What is Cradle to Cradle Design?
Cradle to Cradle Design (also referred to as Cradle to Cradle, C2C, or regenerative design) is a concept which proposes to change our way of thinking on materials and products from a linear process into a circular one. Our current linear cradle to grave process causes numerous environmental problems. Nature is sacrificed to the harvest of materials towards human needs, valuable materials are buried or burned after use, and huge amounts of waste and toxins are produced.
Cradle to Cradle models human industry on nature’s processes viewing materials as nutrients circulating in healthy, safe metabolisms. It suggests that industry must protect and enrich ecosystems and nature’s biological metabolism while also maintaining a safe, productive technical metabolism for the high-quality use and circulation of organic and technical nutrients. Put simply, it is a holistic economic, industrial and social framework that seeks to create systems that are not only efficient but also essentially waste free.
The concept originated with the 2002 publication of architect William McDonough’s “Cradle to Cradle: Remaking the Way We Make Things”, a manifesto for cradle to cradle design that gives specific details of how to achieve the model. The model has been implemented by a number of companies, organizations and governments around the world, predominantly in the European Union, China and the United States. Cradle to cradle has also been the subject of many documentary films, including the critically acclaimed Waste=Food.
The Linear Cradle to Grave Process
o Materials: Valuable materials are disposed and become useless.
o Natural resources Are spilled for energy & waste production.
o Waste: Large amounts of waste materials are produced.
o Toxics: Air, water and soil and people get polluted with toxic waste products.
o Energy: Fossil fuels and nuclear power create severe pollution.
o Natural habitats are destroyed by harvesting materials.
The Circular Cradle to Cradle Process
In the circular process every product can be endlessly recycled as long as the products are designed and produced with the recycling phase in mind. Because waste is turned into food for nature and industry an unlimited grow of consumption would be possible. To make recycling possible we should separate two types of material cycles or ‘metabolisms’: the technical and biological. The technical metabolism recycles man made materials like plastics, concrete, metals and other chemicals. When the different materials in the product can be separated after use it will be possible to endlessly reuse these materials into new products without losing its material qualities.
The materials that are part of the biological cycle consist of natural materials like wood, cotton, wool and paper products. After use they can be recycled in nature as a nutrient for plants and animals. A condition for this cycle is that the materials are not contaminated with technical materials or toxins.The key condition for both systems to work is that the materials can be effectively separated and recycled after use. This is necessary to prevent down cycling, which happens when different materials are mixed into a new product.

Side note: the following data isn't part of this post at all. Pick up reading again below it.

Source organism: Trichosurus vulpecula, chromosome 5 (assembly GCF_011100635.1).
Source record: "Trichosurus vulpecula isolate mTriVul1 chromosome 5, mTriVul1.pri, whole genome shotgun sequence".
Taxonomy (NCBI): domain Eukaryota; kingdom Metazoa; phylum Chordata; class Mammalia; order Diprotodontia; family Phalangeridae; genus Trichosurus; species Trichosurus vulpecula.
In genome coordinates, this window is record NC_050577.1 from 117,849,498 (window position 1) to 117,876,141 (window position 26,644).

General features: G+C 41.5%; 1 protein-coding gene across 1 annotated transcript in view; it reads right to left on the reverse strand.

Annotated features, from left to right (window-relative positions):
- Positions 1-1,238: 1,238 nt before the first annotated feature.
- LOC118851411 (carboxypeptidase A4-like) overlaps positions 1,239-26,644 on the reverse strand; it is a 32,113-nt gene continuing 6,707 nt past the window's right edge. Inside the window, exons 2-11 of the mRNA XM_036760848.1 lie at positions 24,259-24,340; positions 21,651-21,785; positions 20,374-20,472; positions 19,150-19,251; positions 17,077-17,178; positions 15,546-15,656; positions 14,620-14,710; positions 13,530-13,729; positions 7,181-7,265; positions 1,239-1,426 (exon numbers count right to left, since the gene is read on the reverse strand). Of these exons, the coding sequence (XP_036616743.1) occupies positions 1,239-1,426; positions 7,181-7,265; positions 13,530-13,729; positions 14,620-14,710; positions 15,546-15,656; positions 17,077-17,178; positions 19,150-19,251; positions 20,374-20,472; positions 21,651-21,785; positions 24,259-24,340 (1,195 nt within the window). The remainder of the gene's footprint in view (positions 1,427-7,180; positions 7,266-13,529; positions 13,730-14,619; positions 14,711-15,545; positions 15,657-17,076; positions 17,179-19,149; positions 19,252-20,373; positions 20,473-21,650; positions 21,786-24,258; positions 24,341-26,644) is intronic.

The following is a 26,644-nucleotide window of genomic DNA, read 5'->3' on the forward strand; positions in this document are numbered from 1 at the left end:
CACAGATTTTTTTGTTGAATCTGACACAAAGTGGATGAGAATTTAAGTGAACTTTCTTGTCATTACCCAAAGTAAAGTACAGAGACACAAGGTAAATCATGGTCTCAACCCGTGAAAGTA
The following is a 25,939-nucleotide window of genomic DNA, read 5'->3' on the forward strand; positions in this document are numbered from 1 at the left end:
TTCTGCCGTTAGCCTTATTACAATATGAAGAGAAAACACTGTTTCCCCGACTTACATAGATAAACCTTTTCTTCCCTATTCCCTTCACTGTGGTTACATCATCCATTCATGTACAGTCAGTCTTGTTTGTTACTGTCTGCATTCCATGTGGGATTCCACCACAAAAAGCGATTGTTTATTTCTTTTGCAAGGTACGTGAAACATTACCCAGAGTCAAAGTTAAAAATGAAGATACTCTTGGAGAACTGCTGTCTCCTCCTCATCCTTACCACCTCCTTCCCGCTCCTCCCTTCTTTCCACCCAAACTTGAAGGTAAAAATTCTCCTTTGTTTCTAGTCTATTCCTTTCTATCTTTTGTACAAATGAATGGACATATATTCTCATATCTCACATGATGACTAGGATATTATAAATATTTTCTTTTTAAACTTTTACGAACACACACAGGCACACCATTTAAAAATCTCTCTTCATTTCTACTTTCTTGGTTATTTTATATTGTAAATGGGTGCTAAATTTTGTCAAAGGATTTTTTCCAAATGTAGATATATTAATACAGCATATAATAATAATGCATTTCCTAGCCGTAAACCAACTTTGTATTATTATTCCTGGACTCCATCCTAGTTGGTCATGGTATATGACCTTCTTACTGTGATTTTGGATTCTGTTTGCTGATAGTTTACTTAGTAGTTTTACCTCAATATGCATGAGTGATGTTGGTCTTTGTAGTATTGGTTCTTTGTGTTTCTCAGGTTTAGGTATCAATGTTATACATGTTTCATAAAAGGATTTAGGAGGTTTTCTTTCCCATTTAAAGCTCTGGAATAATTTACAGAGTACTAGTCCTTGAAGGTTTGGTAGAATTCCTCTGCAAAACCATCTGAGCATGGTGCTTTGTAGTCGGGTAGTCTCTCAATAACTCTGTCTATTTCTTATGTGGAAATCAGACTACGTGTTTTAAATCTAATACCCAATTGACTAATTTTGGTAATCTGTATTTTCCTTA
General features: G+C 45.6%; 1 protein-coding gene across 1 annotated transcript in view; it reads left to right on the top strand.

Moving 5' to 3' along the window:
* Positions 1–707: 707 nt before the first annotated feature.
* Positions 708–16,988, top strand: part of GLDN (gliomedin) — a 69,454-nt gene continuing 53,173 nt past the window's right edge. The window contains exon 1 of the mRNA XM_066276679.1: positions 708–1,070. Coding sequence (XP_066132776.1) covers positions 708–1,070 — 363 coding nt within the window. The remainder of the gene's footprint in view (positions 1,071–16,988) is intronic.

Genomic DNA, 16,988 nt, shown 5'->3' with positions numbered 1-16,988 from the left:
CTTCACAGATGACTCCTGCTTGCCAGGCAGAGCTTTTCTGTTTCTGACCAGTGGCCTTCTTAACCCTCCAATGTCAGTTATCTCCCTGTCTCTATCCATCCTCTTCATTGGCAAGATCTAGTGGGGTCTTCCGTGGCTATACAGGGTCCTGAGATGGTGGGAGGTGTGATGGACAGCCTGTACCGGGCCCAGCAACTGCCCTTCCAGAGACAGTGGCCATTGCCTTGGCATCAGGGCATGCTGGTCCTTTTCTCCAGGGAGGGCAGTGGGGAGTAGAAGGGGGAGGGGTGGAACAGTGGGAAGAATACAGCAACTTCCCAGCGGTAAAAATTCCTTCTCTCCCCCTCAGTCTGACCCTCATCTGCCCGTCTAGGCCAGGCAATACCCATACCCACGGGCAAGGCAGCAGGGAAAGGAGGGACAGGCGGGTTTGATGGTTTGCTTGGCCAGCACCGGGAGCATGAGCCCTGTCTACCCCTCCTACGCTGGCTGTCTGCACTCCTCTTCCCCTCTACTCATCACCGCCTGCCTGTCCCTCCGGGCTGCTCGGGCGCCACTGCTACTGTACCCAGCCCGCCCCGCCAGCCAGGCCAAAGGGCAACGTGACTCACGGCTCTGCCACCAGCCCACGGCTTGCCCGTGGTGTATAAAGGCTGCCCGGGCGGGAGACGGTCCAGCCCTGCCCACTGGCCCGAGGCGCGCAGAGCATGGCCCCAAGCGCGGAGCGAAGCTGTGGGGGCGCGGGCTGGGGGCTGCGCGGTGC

Each recycling stage will limit the possibilities for reuse until a useless product is produced after all:
•Materials stay available since they are reused in an endless cycle.
•Natural resources are fed with waste materials and will regrow.
•Waste: By separating biological and technical nutrients its easier to recycle waste.
•Toxins: Non-toxic alternatives are available, preventing waste from becoming a toxic.
•Energy sustainable energy sources makes harvesting resources and pollution unnecessary.
•Natural habitats are less disturbed as fewer materials need to be harvested.
Cradle to Cradle Design in Architecture
The cradle to cradle concept is easy to explain using a single product that is made in a factory, is used and disposed after a few years. Architecture is a different story since most buildings are unique designs that are made of products made in numerous factories from all over the world. Closing the material cycle here is difficult task. The best way to make sure the building can be separated into materials that can be reused in the factory it came from is by making the building de-mountable and by using locally produced materials. McDonough & Braungart extend the use of local building materials to using local energy and water.
A building should produce its own energy to prevent the mining and use of fossil fuels for energy production. By gathering rainwater and purifying its own waste water a building can prevent pollution and dehydration of ecosystems elsewhere.
Cradle to Cradle gives architects an assignment as follows:
•no toxics should be used.
•all materials should separable and recyclable after the building’s lifetime.
•the building should be the product of local action to ensure (ecological) diversity, expression and aesthetic preference.
•the design will emphasize the use of local resources
•the design will emphasize use of local building methods.
•the building gathers its own rainwater and purifies its waste water.
•the building generates its own energy or provides it to neighboring buildings whenever feasible.